What’s in a name? The 11th District City Council primary is likely to find out.
Eric Dinowitz, a special-education teacher who won a March 23 special election, was undoubtedly helped in that cause by his family name. His father, Jeff Dinowitz, has represented the northwest Bronx in the state Assembly since 1994.
Dinowitz topped five other candidates to prevail in the special election, which was called after Andrew Cohen resigned to take up a judgeship. Dinowitz is now the sitting councilmember, serving out the remainder of Cohen’s term, which ends Dec. 31.
The June 22 primary—early voting begins June 12—will pick a Democratic nominee for the November general election. The winner there, who will almost certainly be the Democrat, will represent the neighborhoods of Bedford Park, Kingsbridge, Riverdale, Norwood, Van Cortlandt Village, Wakefield and Woodlawn in the Council over the 2022-2023 term.
In March, Dinowitz led the field on the first round of balloting with 46 percent of the vote; his closest competitor, nonprofit leader Mino Lora, had 22 percent. Dinowitz crossed the 50-percent threshold after four rounds of ranked-choice tallying, and finished with 58 percent of the vote in the fifth and final round.
Lora remains in the mix for the June election, as do attorney Dan Padernacht and retired detective Carlton Berkley. Kevin Pazmino, a conservative videographer who ran in March, will not be on the June ballot. Environmentalist and entrepreneur Jessica Haller, who placed third in March, will have her name on the June ballot but has dropped out of the race, having taken up the leadership of “21 in 21,” a project aiming to increase the number of women on the Council. Two candidates who were not involved in the March special election—teacher Abigail Martin and businessman Marcos Sierra—are on the ballot this time.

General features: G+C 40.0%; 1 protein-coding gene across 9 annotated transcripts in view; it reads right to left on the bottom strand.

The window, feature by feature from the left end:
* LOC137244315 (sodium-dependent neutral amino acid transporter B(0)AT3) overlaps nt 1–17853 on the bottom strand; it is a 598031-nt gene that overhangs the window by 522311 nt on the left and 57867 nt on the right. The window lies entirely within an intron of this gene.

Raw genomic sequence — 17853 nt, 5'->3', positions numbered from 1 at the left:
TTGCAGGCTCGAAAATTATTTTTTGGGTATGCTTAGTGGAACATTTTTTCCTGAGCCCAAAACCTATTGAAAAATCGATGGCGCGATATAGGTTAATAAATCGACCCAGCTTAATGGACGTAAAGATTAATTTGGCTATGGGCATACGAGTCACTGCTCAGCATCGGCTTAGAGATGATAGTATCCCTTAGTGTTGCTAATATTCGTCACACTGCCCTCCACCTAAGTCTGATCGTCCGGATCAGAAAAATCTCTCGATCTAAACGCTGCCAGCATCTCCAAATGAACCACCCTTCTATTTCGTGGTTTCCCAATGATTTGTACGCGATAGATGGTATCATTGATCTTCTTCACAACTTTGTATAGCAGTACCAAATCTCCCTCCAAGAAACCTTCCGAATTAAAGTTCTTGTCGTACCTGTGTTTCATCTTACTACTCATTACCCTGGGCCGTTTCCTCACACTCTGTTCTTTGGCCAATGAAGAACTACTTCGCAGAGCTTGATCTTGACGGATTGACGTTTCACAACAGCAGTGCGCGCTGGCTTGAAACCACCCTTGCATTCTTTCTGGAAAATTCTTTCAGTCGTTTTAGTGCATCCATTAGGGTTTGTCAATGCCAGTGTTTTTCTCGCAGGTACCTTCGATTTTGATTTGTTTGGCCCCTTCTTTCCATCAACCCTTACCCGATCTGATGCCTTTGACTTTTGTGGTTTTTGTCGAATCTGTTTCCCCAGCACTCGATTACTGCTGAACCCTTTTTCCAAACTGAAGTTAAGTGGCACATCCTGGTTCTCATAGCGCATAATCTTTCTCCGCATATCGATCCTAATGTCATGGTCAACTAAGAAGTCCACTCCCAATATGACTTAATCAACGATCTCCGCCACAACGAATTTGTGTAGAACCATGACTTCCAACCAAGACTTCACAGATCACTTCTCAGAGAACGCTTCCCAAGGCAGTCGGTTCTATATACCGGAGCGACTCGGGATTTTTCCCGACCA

Both the newcomers have been running for many months, but they opted not to contest the special election. “Everyone knows that special elections favor machine candidates,” Martin says. “I wasn’t going to play that game and give the machine what they wanted.” Sierra says he skipped the March contest because of the pandemic. “My decision to not participate in the special election arose from ensuring the health and safety of not only myself and my family, but also of my team,” he says. “While petitioning was happening for the special, Wakefield and Woodlawn were experiencing an almost 20 percent [infection rate].”
Take 2, or a fresh slate?
Other than a few changes to the cast of characters, the question is whether anything else will be different this time. Dinowitz’s strong performance, and the durability of the advantages he rode to achieve it, auger against any major shift. “I see a do-over,” says Haller. “The reason I dropped out is I don’t think anything dramatic will change in a three-month period.”
But others believe there is a path for Dinowitz to be upset. For one thing, the special election results indicate that Dinowitz picked up votes from many candidates eliminated during ranked-choice voting—suggesting that his rivals will need to draw a deeper distinction with him this time, perhaps leading to sharper exchanges.
Meanwhile, the arrival of spring and the COVID-19 vaccine suggest in-person campaign events will return, giving other candidates a chance to hustle for support. If anyone benefits from a largely remote campaign like the one in March, it’s the guy with great name recognition—and that advantage could be reduced in June.
Around 9,600 people voted in March out of 63,600 voters in the district. The electorate will almost certainly be larger for the primary, given the high-profile mayoral race and crowded comptroller contest—it could be twice as large.
Dinowitz’s vote count will grow as well, but it’s not clear how dominant the family brand will be. In 2020, Jeff Dinowitz faced the only primary challenge in his career representing the 81st Assembly district and defeated a political novice with 64 percent of the vote, a relatively modest share for an incumbent. On the same day, Eric Dinowitz won election as district leader in the 81st with a fairly tight 57 percent margin.
The 81st Assembly district and 11th Council district overlap almost completely. The chief difference is that the Council district includes far larger portions of Norwood and Bedford Park, areas that display lower average incomes and more racial diversity than the larger area. But the center of political gravity in both cases is Riverdale, Dinowitz’s base. Candidates pay little attention to Norwood and Bedford Park because relatively few votes come out of those areas—a strategy that, of course, means voters in those areas are less likely to come out.